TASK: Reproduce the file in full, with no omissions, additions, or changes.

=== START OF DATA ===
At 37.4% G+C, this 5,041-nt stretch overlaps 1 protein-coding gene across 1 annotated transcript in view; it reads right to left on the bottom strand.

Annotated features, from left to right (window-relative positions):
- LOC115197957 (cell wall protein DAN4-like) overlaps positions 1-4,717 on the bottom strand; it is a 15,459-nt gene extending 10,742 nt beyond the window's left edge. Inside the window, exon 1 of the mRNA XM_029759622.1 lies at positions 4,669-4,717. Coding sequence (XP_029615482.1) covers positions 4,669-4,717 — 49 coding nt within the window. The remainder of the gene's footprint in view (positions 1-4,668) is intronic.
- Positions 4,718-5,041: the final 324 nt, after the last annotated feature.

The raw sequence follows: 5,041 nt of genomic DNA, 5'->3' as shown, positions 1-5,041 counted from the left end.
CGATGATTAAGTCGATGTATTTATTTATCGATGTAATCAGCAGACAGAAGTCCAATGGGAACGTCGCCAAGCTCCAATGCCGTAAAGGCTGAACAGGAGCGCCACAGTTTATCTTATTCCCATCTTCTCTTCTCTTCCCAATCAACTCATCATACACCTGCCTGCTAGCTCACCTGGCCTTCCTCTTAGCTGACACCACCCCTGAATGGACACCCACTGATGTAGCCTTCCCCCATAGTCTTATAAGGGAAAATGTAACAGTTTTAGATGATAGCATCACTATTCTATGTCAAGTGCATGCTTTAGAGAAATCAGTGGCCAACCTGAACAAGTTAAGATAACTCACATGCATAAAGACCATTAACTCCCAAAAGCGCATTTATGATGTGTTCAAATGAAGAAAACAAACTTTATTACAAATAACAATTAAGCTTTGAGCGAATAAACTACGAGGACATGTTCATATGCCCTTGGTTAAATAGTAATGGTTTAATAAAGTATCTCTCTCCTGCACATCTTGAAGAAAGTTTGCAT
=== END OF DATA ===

At 37.4% G+C, this 5,041-nt stretch overlaps 1 protein-coding gene across 1 annotated transcript in view; it reads right to left on the bottom strand.

Annotated features, from left to right (window-relative positions):
- LOC115197957 (cell wall protein DAN4-like) overlaps positions 1-4,717 on the bottom strand; it is a 15,459-nt gene extending 10,742 nt beyond the window's left edge. Inside the window, exon 1 of the mRNA XM_029759622.1 lies at positions 4,669-4,717. Coding sequence (XP_029615482.1) covers positions 4,669-4,717 — 49 coding nt within the window. The remainder of the gene's footprint in view (positions 1-4,668) is intronic.
- Positions 4,718-5,041: the final 324 nt, after the last annotated feature.

The raw sequence follows: 5,041 nt of genomic DNA, 5'->3' as shown, positions 1-5,041 counted from the left end.
CGATGATTAAGTCGATGTATTTATTTATCGATGTAATCAGCAGACAGAAGTCCAATGGGAACGTCGCCAAGCTCCAATGCCGTAAAGGCTGAACAGGAGCGCCACAGTTTATCTTATTCCCATCTTCTCTTCTCTTCCCAATCAACTCATCATACACCTGCCTGCTAGCTCACCTGGCCTTCCTCTTAGCTGACACCACCCCTGAATGGACACCCACTGATGTAGCCTTCCCCCATAGTCTTATAAGGGAAAATGTAACAGTTTTAGATGATAGCATCACTATTCTATGTCAAGTGCATGCTTTAGAGAAATCAGTGGCCAACCTGAACAAGTTAAGATAACTCACATGCATAAAGACCATTAACTCCCAAAAGCGCATTTATGATGTGTTCAAATGAAGAAAACAAACTTTATTACAAATAACAATTAAGCTTTGAGCGAATAAACTACGAGGACATGTTCATATGCCCTTGGTTAAATAGTAATGGTTTAATAAAGTATCTCTCTCCTGCACATCTTGAAGAAAGTTTGCAT